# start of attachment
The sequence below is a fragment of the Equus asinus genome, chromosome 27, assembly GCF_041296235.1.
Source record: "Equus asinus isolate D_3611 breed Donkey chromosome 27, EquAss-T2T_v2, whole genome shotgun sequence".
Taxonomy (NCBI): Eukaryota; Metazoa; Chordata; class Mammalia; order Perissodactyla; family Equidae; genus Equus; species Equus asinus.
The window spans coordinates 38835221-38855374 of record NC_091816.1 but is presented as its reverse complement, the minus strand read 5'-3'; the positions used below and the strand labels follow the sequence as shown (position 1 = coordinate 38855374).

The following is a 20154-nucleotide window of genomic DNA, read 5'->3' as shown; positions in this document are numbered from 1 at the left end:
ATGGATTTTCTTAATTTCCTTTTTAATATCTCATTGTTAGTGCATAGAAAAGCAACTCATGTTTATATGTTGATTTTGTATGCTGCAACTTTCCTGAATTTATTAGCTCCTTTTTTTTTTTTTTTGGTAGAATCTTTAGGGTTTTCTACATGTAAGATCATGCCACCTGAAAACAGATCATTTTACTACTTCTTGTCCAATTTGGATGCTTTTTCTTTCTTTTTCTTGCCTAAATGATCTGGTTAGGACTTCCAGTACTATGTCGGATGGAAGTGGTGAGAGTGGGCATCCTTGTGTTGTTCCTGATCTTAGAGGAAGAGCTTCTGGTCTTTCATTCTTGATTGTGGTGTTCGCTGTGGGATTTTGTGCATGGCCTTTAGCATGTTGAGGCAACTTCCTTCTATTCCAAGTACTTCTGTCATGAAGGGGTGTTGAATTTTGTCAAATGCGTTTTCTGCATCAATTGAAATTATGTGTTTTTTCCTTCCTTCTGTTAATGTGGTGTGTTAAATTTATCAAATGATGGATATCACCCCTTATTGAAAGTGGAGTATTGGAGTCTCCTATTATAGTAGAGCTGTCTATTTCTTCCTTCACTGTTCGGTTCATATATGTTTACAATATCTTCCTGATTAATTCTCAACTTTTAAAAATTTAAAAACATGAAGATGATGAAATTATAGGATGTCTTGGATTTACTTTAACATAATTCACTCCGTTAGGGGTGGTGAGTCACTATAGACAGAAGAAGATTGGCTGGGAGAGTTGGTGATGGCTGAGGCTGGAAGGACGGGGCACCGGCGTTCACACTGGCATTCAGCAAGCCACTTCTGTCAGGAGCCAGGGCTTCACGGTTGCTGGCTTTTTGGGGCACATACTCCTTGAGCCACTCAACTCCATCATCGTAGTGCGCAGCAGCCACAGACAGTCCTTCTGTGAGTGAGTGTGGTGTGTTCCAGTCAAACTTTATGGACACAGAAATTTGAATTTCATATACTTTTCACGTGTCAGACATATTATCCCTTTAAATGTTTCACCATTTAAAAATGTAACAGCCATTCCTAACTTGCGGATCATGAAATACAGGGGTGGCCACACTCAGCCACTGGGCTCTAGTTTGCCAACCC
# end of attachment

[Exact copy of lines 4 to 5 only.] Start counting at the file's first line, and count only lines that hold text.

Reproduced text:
The window spans coordinates 38835221-38855374 of record NC_091816.1 but is presented as its reverse complement, the minus strand read 5'-3'; the positions used below and the strand labels follow the sequence as shown (position 1 = coordinate 38855374).

The following is a 20154-nucleotide window of genomic DNA, read 5'->3' as shown; positions in this document are numbered from 1 at the left end: